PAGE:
Advocates have called for legal provisions that guarantee “a right to appeal any decision, any failure to provide information, or any other infringement of the right of access to information to an independent authority with the power to make binding and enforceable decisions, preferably an intermediary body such as an Information Commission(er) or specialist Ombudsman in the first instance with a further right of appeal to a court of law.” Though it is clear that there must be a right of appeal, scant analysis or scholarship has been done that reflects upon the specific cultural and political contexts that have guided enforcement model design and the conditions that are necessary for a system to satisfy this principle. This paper begins this necessary conversation by defining three distinct models for enforcing ATI legislation, the considerations applied in designing and selecting the models, and some of the key factors related to the proper functioning of the system, through the use of illustrative case examples. It does not serve as an exhaustive study of enforcement, nor does it comprehensively evaluate the functioning of the procedures in specific jurisdictions. Though this paper focuses on the influence of particular political, economic, or cultural contexts, it does not distinguish among high-, middle-, or low-income countries. Rather, it strives to present the variables present in shaping an enforcement system. The case examples cited tend to include middle-income countries with a relatively more mature political development. This will, of course, influence not only the choice of enforcement model, as discussed below, but also its success. Though, ultimately, evidence will likely support the advocates' proposition that an independent intermediary body with compulsory powers is the most desirable, this paper explores some of the contingencies that lead to this conclusion.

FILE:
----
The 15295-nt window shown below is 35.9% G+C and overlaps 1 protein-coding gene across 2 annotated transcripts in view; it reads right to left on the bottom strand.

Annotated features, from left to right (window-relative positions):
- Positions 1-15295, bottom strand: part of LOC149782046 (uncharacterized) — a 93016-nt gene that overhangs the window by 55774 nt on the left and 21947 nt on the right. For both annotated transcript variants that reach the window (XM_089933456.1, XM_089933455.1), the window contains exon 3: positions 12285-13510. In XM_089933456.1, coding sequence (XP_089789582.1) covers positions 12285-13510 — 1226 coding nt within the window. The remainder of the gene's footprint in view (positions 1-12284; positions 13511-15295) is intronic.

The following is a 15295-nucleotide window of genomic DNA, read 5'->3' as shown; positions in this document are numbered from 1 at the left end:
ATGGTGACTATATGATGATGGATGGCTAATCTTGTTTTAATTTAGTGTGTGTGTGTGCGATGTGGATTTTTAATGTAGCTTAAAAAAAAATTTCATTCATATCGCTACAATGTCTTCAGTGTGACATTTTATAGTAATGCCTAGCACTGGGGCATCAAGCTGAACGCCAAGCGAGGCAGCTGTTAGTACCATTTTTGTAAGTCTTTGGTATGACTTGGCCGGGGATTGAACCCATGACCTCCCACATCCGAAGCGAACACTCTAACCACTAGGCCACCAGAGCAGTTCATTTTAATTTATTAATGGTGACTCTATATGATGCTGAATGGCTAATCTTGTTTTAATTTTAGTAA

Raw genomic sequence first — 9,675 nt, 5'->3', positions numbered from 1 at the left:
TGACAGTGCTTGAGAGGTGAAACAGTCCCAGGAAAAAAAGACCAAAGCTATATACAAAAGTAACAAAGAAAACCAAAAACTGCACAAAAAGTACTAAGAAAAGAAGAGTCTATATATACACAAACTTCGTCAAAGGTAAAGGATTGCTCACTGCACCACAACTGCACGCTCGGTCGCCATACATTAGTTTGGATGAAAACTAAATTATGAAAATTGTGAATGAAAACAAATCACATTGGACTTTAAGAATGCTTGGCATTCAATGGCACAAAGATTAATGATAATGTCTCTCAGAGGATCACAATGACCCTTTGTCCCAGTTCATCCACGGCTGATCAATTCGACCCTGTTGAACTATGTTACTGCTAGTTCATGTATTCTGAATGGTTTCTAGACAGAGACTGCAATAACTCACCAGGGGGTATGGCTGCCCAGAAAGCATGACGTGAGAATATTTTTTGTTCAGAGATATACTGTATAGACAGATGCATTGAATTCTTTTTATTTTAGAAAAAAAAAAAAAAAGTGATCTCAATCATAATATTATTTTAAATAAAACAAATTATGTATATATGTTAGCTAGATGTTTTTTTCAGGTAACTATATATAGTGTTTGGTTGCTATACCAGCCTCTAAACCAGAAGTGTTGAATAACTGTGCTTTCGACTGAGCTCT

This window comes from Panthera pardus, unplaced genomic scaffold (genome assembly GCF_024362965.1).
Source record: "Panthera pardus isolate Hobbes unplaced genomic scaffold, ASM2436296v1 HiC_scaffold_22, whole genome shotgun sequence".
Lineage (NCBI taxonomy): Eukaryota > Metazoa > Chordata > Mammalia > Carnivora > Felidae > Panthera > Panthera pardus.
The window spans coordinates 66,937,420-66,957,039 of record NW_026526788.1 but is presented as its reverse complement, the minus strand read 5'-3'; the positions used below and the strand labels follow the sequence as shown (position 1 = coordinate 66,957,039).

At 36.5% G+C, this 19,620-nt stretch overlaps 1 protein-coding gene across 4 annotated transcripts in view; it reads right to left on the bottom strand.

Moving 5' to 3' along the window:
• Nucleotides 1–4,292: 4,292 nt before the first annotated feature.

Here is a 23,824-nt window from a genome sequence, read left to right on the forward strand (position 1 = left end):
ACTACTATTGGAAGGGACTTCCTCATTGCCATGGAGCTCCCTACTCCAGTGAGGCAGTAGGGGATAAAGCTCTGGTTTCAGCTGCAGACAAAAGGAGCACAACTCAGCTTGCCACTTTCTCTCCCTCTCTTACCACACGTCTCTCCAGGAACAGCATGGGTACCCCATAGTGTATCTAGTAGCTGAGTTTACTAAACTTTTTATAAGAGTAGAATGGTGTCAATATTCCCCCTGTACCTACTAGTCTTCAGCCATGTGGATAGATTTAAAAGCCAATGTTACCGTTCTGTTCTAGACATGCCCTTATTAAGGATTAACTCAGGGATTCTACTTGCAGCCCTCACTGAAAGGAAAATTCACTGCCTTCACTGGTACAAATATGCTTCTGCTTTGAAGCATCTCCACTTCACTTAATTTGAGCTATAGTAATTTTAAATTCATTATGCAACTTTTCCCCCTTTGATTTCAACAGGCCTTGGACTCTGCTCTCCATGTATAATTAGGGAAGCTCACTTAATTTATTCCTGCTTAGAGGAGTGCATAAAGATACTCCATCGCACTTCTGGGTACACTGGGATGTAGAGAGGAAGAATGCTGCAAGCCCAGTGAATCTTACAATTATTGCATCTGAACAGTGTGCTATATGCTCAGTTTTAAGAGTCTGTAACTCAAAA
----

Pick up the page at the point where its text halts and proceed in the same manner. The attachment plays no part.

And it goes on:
Access to Information Working Paper Series, World Bank Institute, 43 pp.